Studies based on animal models report that methamphetamine (MA) abuse diminishes dopamine (DA) and serotonin innervation in frontal brain regions. In this in vivo human study, we used proton magnetic resonance spectroscopy (MRS), which yields measures of N-acetyl-aspartate (NAA), a marker of living neurons, to examine frontal brain regions possibly affected by methamphetamine dependence (MD). We tested the hypothesis that MD subjects would exhibit abnormally low levels of NAA, referenced to creatine (Cr), in anterior cingulate gray matter. We further hypothesized that the primary visual cortex, which receives relatively less DA innervation than the frontal brain regions, would show normal NAA/Cr ratios in MD subjects. Subjects included nine MD men (mean±standard deviation (S.D.)=32.5±6.4 years) and nine age-matched control men (mean±S.D.=32.7±6.8 years). The MD subjects were MA-free for 4-13 weeks. Proton MRS metabolites were expressed as ratios of creatine; the absolute values of which did not distinguish controls and MD subjects. With regard to metabolite ratios, the MD men had significantly lower NAA/Cr in the cingulum (mean±standard error (S.E.): control=1.46±0.03; MD=1.30±0.03; Mann-Whitney P=0.01) but not in the visual cortex (mean±S.E.: control=1.64±0.06; MD=1.69±11; Mann-Whitney P=0.52) relative to controls. These results provide evidence for NAA/Cr deficit that is selective to the anterior cingulum, at least with respect to visual cortex, in MD subjects. The neuronal compromise that these changes reflect may contribute to the attentional deficits and dampened reward system in MD.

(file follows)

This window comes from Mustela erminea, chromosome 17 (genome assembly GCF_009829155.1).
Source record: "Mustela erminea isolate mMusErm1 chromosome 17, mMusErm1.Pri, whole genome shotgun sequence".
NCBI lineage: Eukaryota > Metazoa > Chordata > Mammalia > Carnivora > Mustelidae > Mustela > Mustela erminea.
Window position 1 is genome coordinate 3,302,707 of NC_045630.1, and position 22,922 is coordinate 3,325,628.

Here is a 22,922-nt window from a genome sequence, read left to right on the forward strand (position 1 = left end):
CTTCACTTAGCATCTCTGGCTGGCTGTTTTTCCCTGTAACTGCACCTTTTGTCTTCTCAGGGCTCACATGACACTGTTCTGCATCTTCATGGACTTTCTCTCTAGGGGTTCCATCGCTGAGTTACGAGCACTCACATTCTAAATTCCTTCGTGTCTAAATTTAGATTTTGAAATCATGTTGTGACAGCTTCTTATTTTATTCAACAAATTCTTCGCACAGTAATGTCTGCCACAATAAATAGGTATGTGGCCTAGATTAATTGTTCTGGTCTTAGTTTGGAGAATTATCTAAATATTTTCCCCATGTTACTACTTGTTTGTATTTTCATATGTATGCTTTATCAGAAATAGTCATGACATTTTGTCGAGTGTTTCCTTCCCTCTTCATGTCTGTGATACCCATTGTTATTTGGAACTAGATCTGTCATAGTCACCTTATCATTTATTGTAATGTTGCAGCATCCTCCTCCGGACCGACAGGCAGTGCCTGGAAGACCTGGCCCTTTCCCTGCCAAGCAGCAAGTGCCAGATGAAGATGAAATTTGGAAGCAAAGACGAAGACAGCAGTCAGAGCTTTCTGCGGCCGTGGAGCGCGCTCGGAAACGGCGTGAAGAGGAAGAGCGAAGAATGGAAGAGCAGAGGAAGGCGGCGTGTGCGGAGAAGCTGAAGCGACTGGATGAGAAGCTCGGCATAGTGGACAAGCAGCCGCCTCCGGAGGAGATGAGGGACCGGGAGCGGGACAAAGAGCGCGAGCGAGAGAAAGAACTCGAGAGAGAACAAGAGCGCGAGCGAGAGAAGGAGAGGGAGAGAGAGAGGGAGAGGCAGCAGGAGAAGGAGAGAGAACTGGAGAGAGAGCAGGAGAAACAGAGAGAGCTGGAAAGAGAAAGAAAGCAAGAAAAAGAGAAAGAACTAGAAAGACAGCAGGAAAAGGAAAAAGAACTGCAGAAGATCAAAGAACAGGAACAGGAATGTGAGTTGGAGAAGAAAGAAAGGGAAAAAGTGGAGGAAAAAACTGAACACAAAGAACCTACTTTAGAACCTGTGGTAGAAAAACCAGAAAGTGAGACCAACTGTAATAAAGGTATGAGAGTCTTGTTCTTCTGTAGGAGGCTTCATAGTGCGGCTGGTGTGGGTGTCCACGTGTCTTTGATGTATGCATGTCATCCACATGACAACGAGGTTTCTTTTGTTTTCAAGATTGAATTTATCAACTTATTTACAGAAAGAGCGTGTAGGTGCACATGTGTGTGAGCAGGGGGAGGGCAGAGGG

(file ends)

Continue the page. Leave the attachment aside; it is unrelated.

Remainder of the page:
- Anterior cingulum
ASJC Scopus subject areas
- Psychiatry and Mental health
- Radiology Nuclear Medicine and imaging
- Biological Psychiatry